Motor City Starts Up Again: Detroit Industrial Vacancy Falls To 6%
Detroit’s industrial real estate past is a story of too many eggs in one economic basket. When the over-concentration of auto industry capital fled Detroit, the communities that capital once sustained vanished, and the rest is rust belt history.
But the fact is the auto industry didn’t vanish entirely. Today, strong demand in auto sales pushes Detroit and its suburbs toward an industrial output that represents a giant step toward long-missing sustainability. Robert Carr’s piece in NREI:
“You can’t find a lower vacancy rate in Detroit in the past 20 years,” [notes John DeGroot, research manager at real estate services firm NGKF]. “A big part of it is auto sales. The average yearly sales mark for the Big Three was around 16 million since 2002. During the recession we saw it dip to 10 million, but now we’re hitting 17.5 million per year.” Auto experts predict that figure will continue in 2016.
Typically, the suburbs around Detroit have fared better with industrial leasing and construction, with I-75/Auburn Hills, Macomb county and Western/Southern Wayne county being the preferred locations for new, modern facilities. However, though Detroit proper has many obsolete or dilapidated industrial buildings, the city is now a major draw for new construction as well, DeGroot says. Since 2015, the city has seen more than 765,000 sq. ft. of new construction completed, according to a second quarter NGKF report.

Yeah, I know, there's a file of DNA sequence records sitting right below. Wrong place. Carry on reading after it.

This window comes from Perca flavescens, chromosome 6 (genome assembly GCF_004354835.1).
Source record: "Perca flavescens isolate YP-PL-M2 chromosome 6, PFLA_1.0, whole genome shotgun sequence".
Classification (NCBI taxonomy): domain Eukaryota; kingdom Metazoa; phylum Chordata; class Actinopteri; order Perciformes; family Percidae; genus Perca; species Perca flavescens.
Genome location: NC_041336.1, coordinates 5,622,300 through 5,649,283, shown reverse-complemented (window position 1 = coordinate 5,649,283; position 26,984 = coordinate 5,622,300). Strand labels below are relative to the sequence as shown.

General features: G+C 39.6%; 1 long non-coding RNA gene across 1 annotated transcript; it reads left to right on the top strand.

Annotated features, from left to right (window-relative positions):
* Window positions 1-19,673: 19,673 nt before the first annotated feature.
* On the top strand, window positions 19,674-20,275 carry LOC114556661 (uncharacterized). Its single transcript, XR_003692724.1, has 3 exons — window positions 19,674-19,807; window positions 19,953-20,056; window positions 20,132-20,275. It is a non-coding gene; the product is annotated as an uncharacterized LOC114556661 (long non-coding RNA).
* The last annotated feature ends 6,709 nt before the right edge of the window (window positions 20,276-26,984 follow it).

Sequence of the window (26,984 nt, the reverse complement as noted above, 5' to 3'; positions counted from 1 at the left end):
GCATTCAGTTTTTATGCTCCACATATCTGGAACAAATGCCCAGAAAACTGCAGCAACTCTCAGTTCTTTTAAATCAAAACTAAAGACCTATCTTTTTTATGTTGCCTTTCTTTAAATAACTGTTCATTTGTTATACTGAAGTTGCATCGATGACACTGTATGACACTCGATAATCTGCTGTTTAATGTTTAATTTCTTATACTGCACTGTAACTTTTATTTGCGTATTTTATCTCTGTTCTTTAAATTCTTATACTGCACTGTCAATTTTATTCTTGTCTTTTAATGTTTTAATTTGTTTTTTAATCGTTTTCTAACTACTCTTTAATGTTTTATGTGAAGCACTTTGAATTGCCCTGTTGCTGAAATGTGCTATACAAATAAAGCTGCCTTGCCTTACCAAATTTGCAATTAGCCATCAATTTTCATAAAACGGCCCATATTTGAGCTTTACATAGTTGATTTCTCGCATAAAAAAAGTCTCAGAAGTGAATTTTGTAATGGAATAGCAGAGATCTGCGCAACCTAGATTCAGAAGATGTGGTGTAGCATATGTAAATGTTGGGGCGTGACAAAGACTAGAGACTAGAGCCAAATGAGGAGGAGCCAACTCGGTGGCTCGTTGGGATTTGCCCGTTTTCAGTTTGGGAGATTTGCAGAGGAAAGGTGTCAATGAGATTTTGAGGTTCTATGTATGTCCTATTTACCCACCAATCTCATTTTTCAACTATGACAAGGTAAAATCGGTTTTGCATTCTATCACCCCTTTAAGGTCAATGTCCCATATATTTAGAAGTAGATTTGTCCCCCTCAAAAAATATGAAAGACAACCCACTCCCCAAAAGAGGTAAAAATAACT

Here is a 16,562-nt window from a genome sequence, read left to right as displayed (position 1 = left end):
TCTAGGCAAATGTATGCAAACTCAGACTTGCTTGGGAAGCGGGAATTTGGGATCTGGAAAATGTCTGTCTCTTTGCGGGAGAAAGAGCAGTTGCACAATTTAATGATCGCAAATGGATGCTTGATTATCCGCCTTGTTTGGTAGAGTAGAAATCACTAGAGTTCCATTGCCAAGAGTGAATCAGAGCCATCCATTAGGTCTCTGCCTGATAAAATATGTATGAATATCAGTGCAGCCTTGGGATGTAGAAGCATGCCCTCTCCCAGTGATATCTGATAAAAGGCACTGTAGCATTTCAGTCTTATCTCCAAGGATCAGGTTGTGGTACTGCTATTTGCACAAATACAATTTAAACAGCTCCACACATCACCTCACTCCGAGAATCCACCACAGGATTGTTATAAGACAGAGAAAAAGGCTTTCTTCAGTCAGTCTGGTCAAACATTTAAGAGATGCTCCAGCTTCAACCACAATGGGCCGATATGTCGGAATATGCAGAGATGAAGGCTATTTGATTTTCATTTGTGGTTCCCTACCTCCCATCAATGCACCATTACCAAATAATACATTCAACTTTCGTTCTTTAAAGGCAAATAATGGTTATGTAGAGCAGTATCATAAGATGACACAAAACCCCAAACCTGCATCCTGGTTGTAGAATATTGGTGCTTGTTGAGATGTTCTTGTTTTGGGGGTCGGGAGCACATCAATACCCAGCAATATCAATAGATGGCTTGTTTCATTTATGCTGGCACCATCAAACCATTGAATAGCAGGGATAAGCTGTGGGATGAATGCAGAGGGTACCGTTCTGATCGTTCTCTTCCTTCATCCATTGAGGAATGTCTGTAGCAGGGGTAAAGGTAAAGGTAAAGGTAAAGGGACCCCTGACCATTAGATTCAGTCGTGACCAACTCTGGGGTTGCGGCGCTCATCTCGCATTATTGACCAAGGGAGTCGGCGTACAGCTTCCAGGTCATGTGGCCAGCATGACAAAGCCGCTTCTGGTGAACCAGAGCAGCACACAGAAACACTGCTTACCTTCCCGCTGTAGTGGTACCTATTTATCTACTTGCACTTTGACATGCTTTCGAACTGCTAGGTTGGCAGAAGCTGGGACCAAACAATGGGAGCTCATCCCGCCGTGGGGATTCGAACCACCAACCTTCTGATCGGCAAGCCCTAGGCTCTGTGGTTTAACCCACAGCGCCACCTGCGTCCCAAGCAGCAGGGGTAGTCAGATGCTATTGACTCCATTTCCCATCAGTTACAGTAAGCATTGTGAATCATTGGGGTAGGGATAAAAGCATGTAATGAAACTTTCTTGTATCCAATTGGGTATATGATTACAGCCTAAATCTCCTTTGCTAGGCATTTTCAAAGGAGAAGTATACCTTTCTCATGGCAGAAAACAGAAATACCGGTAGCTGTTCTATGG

More from NGKF on the specific projects and locations in Detroit’s long path to industrial recovery:
Increased industrial demand in the city of Detroit continues to drive new construction of modern [facilities]. Much of the city’s existing inventory suffers from a form of functional obsolescence and/or physical deterioration and difficult to find users to absorb. Since 2015, the city has seen over 765,000 square feet of new construction completed. Auto supplier Flex-N-Gate is the latest company to make a significant investment in the city. The company recently announced plans to build a 500,000-square-foot production and sequencing facility on a 30-acre site in the industrial park located near Interstate 75 and I-94. Meanwhile, Lear Corporation is in the planning stages of building a new manufacturing plant in the I-94 Industrial Park. These planned upcoming developments follow the 904,000 square feet that is currently under construction, which include: Crown Enterprises’ 500,000-square-foot distribution facility for its Universal Truckload Services; YFS Automotive Systems Inc.’s 150,000-square-foot manufacturing facility; and Sakthi Automotive’s 540,000-square-foot expansion on Fort Street.